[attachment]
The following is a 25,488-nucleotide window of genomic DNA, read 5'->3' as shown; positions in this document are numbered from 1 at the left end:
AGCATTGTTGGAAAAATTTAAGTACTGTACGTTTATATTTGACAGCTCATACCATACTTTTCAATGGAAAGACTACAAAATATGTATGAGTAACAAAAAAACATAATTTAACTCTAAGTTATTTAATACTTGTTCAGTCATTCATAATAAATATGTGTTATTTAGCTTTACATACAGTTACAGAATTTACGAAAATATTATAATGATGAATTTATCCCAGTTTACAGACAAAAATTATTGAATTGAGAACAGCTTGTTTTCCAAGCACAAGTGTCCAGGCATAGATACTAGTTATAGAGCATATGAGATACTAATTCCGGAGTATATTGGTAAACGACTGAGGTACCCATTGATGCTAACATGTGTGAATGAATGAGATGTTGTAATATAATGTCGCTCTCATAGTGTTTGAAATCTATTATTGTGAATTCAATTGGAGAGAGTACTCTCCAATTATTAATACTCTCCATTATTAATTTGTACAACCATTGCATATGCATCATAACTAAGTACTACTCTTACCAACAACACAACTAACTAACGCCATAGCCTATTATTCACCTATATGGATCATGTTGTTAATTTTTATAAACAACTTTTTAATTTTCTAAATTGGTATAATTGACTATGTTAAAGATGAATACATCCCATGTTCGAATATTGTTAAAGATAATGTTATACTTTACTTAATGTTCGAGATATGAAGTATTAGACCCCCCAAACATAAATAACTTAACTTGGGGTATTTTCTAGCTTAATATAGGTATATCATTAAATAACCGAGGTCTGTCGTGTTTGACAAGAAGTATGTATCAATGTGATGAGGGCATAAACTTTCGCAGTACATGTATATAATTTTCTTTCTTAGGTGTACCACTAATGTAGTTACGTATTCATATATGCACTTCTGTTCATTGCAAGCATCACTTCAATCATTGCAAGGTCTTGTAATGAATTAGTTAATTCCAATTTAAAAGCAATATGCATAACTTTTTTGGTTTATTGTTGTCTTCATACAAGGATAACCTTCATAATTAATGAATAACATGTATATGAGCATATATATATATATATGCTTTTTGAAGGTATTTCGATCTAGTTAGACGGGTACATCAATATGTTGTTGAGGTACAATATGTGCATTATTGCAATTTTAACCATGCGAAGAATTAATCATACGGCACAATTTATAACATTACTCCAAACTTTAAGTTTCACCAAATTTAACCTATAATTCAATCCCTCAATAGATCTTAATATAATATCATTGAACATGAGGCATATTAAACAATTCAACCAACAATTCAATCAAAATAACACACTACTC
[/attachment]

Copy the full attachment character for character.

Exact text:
The following is a 25,488-nucleotide window of genomic DNA, read 5'->3' as shown; positions in this document are numbered from 1 at the left end:
AGCATTGTTGGAAAAATTTAAGTACTGTACGTTTATATTTGACAGCTCATACCATACTTTTCAATGGAAAGACTACAAAATATGTATGAGTAACAAAAAAACATAATTTAACTCTAAGTTATTTAATACTTGTTCAGTCATTCATAATAAATATGTGTTATTTAGCTTTACATACAGTTACAGAATTTACGAAAATATTATAATGATGAATTTATCCCAGTTTACAGACAAAAATTATTGAATTGAGAACAGCTTGTTTTCCAAGCACAAGTGTCCAGGCATAGATACTAGTTATAGAGCATATGAGATACTAATTCCGGAGTATATTGGTAAACGACTGAGGTACCCATTGATGCTAACATGTGTGAATGAATGAGATGTTGTAATATAATGTCGCTCTCATAGTGTTTGAAATCTATTATTGTGAATTCAATTGGAGAGAGTACTCTCCAATTATTAATACTCTCCATTATTAATTTGTACAACCATTGCATATGCATCATAACTAAGTACTACTCTTACCAACAACACAACTAACTAACGCCATAGCCTATTATTCACCTATATGGATCATGTTGTTAATTTTTATAAACAACTTTTTAATTTTCTAAATTGGTATAATTGACTATGTTAAAGATGAATACATCCCATGTTCGAATATTGTTAAAGATAATGTTATACTTTACTTAATGTTCGAGATATGAAGTATTAGACCCCCCAAACATAAATAACTTAACTTGGGGTATTTTCTAGCTTAATATAGGTATATCATTAAATAACCGAGGTCTGTCGTGTTTGACAAGAAGTATGTATCAATGTGATGAGGGCATAAACTTTCGCAGTACATGTATATAATTTTCTTTCTTAGGTGTACCACTAATGTAGTTACGTATTCATATATGCACTTCTGTTCATTGCAAGCATCACTTCAATCATTGCAAGGTCTTGTAATGAATTAGTTAATTCCAATTTAAAAGCAATATGCATAACTTTTTTGGTTTATTGTTGTCTTCATACAAGGATAACCTTCATAATTAATGAATAACATGTATATGAGCATATATATATATATATGCTTTTTGAAGGTATTTCGATCTAGTTAGACGGGTACATCAATATGTTGTTGAGGTACAATATGTGCATTATTGCAATTTTAACCATGCGAAGAATTAATCATACGGCACAATTTATAACATTACTCCAAACTTTAAGTTTCACCAAATTTAACCTATAATTCAATCCCTCAATAGATCTTAATATAATATCATTGAACATGAGGCATATTAAACAATTCAACCAACAATTCAATCAAAATAACACACTACTC